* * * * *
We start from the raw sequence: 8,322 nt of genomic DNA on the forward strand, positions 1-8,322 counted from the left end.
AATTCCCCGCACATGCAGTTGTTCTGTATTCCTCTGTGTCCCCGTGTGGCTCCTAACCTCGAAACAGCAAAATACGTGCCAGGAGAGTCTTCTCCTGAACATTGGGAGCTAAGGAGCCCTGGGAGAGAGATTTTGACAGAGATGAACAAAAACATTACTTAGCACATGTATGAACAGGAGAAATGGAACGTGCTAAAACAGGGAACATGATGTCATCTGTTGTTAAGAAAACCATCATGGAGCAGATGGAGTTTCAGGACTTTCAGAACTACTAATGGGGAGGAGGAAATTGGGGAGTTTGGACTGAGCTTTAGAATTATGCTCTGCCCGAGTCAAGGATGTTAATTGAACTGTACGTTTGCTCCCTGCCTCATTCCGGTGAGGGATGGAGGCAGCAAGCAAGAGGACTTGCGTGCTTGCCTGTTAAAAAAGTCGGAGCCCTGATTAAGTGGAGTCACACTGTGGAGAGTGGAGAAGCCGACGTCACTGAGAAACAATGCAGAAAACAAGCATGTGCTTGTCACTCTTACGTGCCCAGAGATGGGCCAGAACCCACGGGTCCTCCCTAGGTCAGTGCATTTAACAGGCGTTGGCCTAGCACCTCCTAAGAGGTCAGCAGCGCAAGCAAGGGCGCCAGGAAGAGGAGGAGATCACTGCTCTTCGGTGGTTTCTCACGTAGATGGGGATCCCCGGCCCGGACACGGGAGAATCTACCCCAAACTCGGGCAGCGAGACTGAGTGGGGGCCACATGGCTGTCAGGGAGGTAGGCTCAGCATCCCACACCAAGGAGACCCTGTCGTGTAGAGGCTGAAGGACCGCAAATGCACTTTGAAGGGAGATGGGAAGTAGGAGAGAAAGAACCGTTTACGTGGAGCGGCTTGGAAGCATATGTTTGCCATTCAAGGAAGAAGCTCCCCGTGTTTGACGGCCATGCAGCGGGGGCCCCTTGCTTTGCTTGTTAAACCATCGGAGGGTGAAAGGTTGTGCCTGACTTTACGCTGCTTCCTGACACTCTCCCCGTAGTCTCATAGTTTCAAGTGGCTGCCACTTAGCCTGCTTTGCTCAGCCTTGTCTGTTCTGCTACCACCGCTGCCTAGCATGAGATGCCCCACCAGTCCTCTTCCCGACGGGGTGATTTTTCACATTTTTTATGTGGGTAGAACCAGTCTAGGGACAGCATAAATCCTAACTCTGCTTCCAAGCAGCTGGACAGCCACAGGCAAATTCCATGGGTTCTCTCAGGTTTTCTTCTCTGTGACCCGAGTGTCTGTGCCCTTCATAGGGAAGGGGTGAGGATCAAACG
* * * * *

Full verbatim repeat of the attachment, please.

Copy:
We start from the raw sequence: 8,322 nt of genomic DNA on the forward strand, positions 1-8,322 counted from the left end.
AATTCCCCGCACATGCAGTTGTTCTGTATTCCTCTGTGTCCCCGTGTGGCTCCTAACCTCGAAACAGCAAAATACGTGCCAGGAGAGTCTTCTCCTGAACATTGGGAGCTAAGGAGCCCTGGGAGAGAGATTTTGACAGAGATGAACAAAAACATTACTTAGCACATGTATGAACAGGAGAAATGGAACGTGCTAAAACAGGGAACATGATGTCATCTGTTGTTAAGAAAACCATCATGGAGCAGATGGAGTTTCAGGACTTTCAGAACTACTAATGGGGAGGAGGAAATTGGGGAGTTTGGACTGAGCTTTAGAATTATGCTCTGCCCGAGTCAAGGATGTTAATTGAACTGTACGTTTGCTCCCTGCCTCATTCCGGTGAGGGATGGAGGCAGCAAGCAAGAGGACTTGCGTGCTTGCCTGTTAAAAAAGTCGGAGCCCTGATTAAGTGGAGTCACACTGTGGAGAGTGGAGAAGCCGACGTCACTGAGAAACAATGCAGAAAACAAGCATGTGCTTGTCACTCTTACGTGCCCAGAGATGGGCCAGAACCCACGGGTCCTCCCTAGGTCAGTGCATTTAACAGGCGTTGGCCTAGCACCTCCTAAGAGGTCAGCAGCGCAAGCAAGGGCGCCAGGAAGAGGAGGAGATCACTGCTCTTCGGTGGTTTCTCACGTAGATGGGGATCCCCGGCCCGGACACGGGAGAATCTACCCCAAACTCGGGCAGCGAGACTGAGTGGGGGCCACATGGCTGTCAGGGAGGTAGGCTCAGCATCCCACACCAAGGAGACCCTGTCGTGTAGAGGCTGAAGGACCGCAAATGCACTTTGAAGGGAGATGGGAAGTAGGAGAGAAAGAACCGTTTACGTGGAGCGGCTTGGAAGCATATGTTTGCCATTCAAGGAAGAAGCTCCCCGTGTTTGACGGCCATGCAGCGGGGGCCCCTTGCTTTGCTTGTTAAACCATCGGAGGGTGAAAGGTTGTGCCTGACTTTACGCTGCTTCCTGACACTCTCCCCGTAGTCTCATAGTTTCAAGTGGCTGCCACTTAGCCTGCTTTGCTCAGCCTTGTCTGTTCTGCTACCACCGCTGCCTAGCATGAGATGCCCCACCAGTCCTCTTCCCGACGGGGTGATTTTTCACATTTTTTATGTGGGTAGAACCAGTCTAGGGACAGCATAAATCCTAACTCTGCTTCCAAGCAGCTGGACAGCCACAGGCAAATTCCATGGGTTCTCTCAGGTTTTCTTCTCTGTGACCCGAGTGTCTGTGCCCTTCATAGGGAAGGGGTGAGGATCAAACG